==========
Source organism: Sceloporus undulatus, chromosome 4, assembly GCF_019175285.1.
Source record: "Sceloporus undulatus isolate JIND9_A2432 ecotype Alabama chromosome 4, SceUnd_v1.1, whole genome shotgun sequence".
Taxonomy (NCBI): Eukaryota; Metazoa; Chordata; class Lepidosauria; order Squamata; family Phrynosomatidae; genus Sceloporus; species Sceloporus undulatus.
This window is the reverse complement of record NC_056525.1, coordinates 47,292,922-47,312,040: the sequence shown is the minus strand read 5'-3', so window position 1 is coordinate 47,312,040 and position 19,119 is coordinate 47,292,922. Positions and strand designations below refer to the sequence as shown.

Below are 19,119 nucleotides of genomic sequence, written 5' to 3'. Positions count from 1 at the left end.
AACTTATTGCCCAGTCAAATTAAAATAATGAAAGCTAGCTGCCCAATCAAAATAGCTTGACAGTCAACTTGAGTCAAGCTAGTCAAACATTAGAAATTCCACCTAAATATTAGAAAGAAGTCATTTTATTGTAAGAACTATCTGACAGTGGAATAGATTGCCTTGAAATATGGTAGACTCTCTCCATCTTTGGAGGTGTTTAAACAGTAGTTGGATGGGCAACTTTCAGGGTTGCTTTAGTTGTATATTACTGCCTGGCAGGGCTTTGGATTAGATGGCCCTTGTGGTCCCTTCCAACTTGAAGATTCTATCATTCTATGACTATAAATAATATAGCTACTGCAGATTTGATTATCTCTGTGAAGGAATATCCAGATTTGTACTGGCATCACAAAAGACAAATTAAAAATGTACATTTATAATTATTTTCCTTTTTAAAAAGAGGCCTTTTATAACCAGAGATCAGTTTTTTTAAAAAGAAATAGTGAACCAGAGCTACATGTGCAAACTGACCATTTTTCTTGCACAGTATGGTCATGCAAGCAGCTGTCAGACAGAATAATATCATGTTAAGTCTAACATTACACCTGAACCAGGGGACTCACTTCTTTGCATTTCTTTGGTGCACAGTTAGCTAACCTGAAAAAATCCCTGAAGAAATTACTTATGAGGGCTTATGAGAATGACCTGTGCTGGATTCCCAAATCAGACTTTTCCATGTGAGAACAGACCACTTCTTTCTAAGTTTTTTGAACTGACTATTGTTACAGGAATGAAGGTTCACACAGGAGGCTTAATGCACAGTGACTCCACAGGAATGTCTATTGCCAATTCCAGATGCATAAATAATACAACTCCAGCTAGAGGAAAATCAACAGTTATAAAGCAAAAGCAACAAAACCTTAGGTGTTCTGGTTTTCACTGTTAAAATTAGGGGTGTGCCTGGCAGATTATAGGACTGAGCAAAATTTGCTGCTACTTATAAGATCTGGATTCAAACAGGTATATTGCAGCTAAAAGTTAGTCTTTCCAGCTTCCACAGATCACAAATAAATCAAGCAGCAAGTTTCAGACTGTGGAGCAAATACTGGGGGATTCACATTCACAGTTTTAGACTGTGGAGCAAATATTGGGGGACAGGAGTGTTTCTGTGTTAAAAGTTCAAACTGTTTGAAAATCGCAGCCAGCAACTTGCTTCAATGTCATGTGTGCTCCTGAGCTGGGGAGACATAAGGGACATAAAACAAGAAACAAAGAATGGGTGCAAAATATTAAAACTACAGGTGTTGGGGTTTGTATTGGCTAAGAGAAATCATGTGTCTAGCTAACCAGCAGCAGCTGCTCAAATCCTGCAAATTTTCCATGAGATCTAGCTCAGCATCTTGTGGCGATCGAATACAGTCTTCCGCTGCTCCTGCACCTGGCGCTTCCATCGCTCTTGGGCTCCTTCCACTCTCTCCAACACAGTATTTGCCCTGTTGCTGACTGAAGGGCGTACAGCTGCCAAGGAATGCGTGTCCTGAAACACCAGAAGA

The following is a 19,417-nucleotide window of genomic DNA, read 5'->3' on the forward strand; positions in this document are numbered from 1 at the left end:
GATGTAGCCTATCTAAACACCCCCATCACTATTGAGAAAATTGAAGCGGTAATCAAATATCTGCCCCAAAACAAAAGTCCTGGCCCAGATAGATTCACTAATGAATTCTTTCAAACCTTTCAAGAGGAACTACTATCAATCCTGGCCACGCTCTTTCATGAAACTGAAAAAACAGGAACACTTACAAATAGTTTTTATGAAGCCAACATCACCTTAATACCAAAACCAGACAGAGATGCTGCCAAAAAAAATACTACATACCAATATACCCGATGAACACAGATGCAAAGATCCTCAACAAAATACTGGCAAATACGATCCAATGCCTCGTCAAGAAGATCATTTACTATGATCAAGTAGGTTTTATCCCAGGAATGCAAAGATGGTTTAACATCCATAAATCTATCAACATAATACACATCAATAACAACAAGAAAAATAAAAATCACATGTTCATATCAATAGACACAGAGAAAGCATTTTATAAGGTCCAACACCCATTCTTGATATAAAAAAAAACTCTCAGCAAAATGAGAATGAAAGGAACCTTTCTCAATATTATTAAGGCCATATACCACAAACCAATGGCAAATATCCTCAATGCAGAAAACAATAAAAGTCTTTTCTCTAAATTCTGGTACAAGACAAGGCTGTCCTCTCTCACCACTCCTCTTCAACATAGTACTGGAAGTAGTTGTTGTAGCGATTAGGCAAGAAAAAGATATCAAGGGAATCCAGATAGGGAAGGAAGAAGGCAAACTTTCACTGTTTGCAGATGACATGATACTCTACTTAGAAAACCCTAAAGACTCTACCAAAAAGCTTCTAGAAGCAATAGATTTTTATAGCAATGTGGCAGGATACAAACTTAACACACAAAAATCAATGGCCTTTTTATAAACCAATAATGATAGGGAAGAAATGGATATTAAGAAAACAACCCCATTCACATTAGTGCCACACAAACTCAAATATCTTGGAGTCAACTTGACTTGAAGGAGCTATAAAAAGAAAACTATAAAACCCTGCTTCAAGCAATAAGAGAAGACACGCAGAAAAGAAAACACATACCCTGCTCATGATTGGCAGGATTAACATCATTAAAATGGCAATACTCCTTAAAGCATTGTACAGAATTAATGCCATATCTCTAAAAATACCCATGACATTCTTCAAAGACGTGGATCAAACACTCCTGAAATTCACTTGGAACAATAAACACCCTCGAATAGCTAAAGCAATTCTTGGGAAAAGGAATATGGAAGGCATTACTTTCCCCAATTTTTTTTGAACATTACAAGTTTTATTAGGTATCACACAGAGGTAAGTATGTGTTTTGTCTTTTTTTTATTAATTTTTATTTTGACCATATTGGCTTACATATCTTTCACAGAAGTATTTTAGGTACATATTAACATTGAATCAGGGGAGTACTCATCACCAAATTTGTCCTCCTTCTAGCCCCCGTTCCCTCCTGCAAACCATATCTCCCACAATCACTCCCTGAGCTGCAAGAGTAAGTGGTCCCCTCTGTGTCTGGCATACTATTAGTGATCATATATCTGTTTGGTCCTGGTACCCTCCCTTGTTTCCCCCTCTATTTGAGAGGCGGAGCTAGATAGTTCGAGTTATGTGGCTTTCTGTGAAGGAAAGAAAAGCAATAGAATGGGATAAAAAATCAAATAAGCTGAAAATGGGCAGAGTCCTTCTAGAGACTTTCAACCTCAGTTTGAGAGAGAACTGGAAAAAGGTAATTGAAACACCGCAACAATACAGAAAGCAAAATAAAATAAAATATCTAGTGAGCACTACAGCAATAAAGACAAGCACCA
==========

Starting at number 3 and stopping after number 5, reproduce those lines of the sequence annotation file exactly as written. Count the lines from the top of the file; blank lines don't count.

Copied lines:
Taxonomy (NCBI): Eukaryota; Metazoa; Chordata; class Lepidosauria; order Squamata; family Phrynosomatidae; genus Sceloporus; species Sceloporus undulatus.
This window is the reverse complement of record NC_056525.1, coordinates 47,292,922-47,312,040: the sequence shown is the minus strand read 5'-3', so window position 1 is coordinate 47,312,040 and position 19,119 is coordinate 47,292,922. Positions and strand designations below refer to the sequence as shown.

Below are 19,119 nucleotides of genomic sequence, written 5' to 3'. Positions count from 1 at the left end.